News from the Barn

It was high time to do something about our milk cow, Ava.

As many of you know, she had a beautiful heifer calf early May (see the full story here) and we, no, I’ve been milking Ava ever since.

may 2017 002

Ava and her brand new calf Poppy

They’re doing very well, and I’d like to continue to milk Ava, but in order to do so we have to find her a boyfriend or a “one-night-stand”.

You know what I mean…

Like humans, cows need to give birth in order to have milk.

dec 2017 020

Ava and Poppy today

Some special cows continue to give milk for a long time, but usually cows have a calf every year. The cycle goes something like this…

… the cow calves, you can milk the cow or share with the calf, get the cow pregnant again 2 months after calving, continue to milk until 2 months before the cow’s due date, stop milking and get ready for a new calf and another cycle of milk.

Anyways, that’s how it’s usually done on the big dairy farms.

Not being a dairy farm, we’ve been a little more lenient in getting Ava pregnant again. The biggest reason for this is that I wasn’t sure what I was doing…..which is often the case. LOL

Before I implement a plan I really gotta do my homework, once I’m comfortable with the procedure or series of events I will usually implement them.

We’ve had a visiting bull on the homestead before, you can read about it here if you wish, and though things went well, it’s not something I’ll do again. Bulls can be very destructive, we lost several up-coming trees, bulls can also be very dangerous. Midnight behaved himself very well, but it was quite a responsibility, one that I’d rather not repeat.

So then what?

It took me a while to familiarize myself with the concept of AI.

That stands for artificial insemination.

There are these huge companies that collect and sell bull semen. They choose the best of the best bulls, collect their semen and then have trained technicians implant said semen into the cows for a small fee. This keeps cows in milk without the need of keeping a bull around.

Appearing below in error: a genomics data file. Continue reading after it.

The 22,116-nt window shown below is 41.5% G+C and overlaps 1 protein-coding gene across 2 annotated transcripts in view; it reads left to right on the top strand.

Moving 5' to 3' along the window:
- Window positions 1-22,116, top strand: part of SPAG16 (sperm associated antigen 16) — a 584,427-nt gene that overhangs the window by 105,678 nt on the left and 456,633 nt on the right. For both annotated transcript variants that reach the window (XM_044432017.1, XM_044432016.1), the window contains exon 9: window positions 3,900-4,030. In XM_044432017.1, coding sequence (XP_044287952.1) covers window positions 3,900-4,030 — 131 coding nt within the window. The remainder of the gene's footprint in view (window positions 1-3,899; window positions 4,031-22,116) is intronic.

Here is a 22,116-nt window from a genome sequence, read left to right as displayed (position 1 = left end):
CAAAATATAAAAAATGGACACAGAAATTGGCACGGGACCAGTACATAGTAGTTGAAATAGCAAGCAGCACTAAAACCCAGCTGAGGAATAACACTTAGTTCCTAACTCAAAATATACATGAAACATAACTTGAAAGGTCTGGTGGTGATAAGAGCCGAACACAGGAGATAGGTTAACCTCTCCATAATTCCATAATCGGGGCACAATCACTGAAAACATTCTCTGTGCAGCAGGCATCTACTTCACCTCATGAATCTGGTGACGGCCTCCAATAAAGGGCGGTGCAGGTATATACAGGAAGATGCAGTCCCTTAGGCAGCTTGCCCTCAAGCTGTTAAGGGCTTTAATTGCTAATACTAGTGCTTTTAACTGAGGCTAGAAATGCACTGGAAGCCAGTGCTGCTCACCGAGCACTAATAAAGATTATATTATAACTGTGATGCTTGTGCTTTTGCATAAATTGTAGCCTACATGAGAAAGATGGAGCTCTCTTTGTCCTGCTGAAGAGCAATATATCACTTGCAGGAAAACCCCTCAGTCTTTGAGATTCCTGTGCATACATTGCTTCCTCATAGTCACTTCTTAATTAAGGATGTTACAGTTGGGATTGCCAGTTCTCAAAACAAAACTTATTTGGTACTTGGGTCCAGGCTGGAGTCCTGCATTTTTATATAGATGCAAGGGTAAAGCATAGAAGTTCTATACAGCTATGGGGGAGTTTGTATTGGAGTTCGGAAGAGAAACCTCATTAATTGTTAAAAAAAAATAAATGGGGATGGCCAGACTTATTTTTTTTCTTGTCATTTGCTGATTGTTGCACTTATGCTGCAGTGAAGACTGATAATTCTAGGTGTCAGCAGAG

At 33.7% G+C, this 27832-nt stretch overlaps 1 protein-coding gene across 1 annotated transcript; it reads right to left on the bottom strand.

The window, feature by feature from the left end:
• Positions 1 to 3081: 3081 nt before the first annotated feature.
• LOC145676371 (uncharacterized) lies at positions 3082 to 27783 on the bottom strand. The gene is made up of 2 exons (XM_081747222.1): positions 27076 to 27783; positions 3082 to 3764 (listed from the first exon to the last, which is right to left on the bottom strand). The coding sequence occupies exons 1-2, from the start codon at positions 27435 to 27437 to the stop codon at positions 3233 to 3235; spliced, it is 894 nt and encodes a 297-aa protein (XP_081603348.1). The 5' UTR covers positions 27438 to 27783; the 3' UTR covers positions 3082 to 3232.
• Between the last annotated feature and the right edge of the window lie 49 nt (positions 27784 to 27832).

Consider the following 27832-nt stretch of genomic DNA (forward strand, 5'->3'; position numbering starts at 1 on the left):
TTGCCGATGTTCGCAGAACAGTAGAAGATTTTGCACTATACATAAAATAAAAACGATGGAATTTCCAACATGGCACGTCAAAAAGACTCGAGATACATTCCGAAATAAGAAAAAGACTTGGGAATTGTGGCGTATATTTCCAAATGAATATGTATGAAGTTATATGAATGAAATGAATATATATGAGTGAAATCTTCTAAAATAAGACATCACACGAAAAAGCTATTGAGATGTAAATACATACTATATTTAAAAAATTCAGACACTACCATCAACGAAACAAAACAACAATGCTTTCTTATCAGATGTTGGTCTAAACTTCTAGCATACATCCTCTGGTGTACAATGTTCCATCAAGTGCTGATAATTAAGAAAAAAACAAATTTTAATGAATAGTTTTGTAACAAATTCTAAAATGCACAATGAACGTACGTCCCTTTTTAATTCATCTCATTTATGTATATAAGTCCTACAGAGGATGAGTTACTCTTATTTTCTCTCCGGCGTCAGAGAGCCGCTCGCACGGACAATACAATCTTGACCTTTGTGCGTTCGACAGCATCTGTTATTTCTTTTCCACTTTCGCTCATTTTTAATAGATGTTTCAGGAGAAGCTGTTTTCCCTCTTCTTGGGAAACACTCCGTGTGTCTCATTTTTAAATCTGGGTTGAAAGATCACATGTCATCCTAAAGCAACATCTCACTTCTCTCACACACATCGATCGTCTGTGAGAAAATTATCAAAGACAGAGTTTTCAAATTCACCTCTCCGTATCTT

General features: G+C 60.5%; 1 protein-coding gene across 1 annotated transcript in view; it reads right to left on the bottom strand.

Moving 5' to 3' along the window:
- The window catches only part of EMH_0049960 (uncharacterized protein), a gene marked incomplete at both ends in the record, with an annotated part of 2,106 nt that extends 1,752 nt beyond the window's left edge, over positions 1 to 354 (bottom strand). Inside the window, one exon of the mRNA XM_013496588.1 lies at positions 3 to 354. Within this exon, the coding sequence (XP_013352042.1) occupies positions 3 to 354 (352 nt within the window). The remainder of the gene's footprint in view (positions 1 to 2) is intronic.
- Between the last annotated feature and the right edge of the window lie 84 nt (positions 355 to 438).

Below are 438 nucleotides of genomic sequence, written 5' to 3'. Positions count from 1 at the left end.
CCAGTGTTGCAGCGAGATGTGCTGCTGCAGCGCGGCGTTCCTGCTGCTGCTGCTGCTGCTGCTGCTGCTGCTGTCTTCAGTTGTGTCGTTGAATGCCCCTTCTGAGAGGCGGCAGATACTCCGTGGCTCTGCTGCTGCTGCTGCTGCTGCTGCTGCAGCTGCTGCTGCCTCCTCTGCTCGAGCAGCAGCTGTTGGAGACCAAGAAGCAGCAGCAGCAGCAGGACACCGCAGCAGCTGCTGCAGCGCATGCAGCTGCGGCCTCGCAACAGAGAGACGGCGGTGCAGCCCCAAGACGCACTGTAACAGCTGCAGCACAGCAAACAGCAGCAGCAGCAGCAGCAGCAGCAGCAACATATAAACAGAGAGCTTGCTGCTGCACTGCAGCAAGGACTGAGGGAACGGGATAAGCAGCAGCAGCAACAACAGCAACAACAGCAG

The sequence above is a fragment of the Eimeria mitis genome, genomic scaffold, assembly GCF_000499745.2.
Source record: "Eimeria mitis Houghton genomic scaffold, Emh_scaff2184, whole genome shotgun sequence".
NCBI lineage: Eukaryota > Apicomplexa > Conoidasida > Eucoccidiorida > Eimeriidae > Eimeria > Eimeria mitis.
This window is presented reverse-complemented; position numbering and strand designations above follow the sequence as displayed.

AI does not work 100%, a lot depends on getting the timing right…which took more reading/learning and studying the cow’s behind. 🙂

After studying one of these company’s websites I made a choice for Ava and had her inseminated by a trained technician during her last heat. Ava remained calm, the guy was quick and the whole thing was over before I knew it had started.

It was very simple and easy.

Now we wait. If Ava doesn’t come in heat again around December the 8th, then we’ll know she’s pregnant.

The lady who owned Ava before told me that Ava always “took” on the first try. Hopefully that’ll be the case again.

Now, what about Ebony?

dec 2017 021

Ebony at 19 months

She’s 19 months now, she seems to be in good shape and has continued to grow a bit since her ordeal with the twin calves last summer. Read all about it here if you like.

A few weeks ago I was wondering why my milk pail was not filling up very well, it took us a while to realize that Ebony was serving herself whenever she wanted! Farmer Hick noticed Ebony sucking on her mother early one morning and then, because he was alerted, caught her several more times during the day. It didn’t take me long to buy some extra weaning rings to put an end to that behaviour. She looks sort of silly…a grown cow with a weaning ring, but we like our milk!

I decided to have Ebony inseminated on her next heat as well, which took place yesterday.dec 2017 006

So if all goes well, we’ll have new calves next August and September.


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